It is well known that there just isn’t enough electricity in Sub-Saharan Africa. As countries and industries attempt to keep up with demand, the population rate across the continent exceeds any advances made.

The World Bank reported that between 2014 to 2016, 76 million people across Africa were connected to electricity for the first time, but at the same time the population grew by 55 million people. So the net amount of people connected was only 21 million over two years, meaning that the 600 million figure has hardly changed in the last two years.

The African Development Bank has indicated that in order for the situation to change the continent needs to expand energy generation by a minimum of 6% per year by 2040. As it stands, Sub-Saharan Africa enjoys 170GW of energy capacity, which is equivalent to that of Germany.

This needs to change.

Hydropower is one of the sources in which is being tipped to change the future for Sub-Saharan Africa. Currently, the region only has 27GW from hydroelectric power, but there are plans to introduce another 31GW by 2030.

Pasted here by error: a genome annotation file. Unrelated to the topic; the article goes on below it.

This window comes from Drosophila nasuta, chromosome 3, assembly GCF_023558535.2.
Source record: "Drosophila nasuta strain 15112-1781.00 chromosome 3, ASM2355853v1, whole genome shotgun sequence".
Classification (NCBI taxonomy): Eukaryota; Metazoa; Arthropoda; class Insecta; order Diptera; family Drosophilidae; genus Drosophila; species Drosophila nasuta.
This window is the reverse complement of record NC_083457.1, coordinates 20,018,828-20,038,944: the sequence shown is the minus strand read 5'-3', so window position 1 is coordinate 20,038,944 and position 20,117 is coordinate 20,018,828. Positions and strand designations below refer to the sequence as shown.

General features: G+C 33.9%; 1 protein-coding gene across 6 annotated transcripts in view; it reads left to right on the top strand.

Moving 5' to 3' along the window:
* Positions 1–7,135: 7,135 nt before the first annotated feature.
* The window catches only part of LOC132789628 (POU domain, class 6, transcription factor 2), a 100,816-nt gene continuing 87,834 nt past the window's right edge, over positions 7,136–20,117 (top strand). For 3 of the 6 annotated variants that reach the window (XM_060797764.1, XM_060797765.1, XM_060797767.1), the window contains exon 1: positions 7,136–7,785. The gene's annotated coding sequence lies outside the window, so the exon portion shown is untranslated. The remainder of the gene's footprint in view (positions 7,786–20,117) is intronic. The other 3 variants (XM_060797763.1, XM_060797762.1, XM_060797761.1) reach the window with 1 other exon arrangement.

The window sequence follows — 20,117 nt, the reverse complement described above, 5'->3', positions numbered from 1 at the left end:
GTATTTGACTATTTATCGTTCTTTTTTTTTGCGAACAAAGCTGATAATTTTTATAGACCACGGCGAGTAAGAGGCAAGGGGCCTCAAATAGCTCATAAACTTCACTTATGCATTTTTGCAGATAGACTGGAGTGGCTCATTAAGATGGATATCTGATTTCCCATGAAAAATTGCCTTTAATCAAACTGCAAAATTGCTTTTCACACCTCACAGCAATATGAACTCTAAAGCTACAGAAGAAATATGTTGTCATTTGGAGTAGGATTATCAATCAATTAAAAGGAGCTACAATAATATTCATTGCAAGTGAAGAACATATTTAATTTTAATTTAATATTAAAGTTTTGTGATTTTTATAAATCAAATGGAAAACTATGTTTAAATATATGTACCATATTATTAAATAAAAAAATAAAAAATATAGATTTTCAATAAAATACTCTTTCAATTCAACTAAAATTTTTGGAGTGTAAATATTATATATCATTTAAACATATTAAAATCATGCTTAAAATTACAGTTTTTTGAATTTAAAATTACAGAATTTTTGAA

Most countries that make up the region have long heavy flowing rivers in which they are turning towards to create dams in order to generate vital electricity.

But, the UK think tank, the Grantham Institute, has indicated that hydropower alone will not secure the continent’s future due to concerns over flooding or droughts.

Angola, Cote d’Ivoire and Sudan have all pledged to increase their hydropower energy capacity, as has Ethiopia, Zambia, Malawi Zimbabwe and Mozambique. This includes two more units at the 2,070MW Lauca hydropower station, the largest of its kind in Angola.

Hydropower appears to be one of the main sources that will help power Africa’s future, but it is pertinent to not only just invest in this source of electricity. Africa as a continent is resource rich with the likes of oil, gas and coal.

With a healthy combination of all of these types of power generation sources, Africa and in particular, Sub-Saharan Africa will be able to provide electricity to the remaining 600 million people who desperately need this life-changing resource.

East Africa is powering its own future

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The World Bank’s recent ‘Progress on Global Energy Goals‘ report has singled out East African countries for their progress and success in energy access. Kenya, Ethiopia and Tanzania have all achieved a year on year 3% increase in energy access from 2010 to 2016.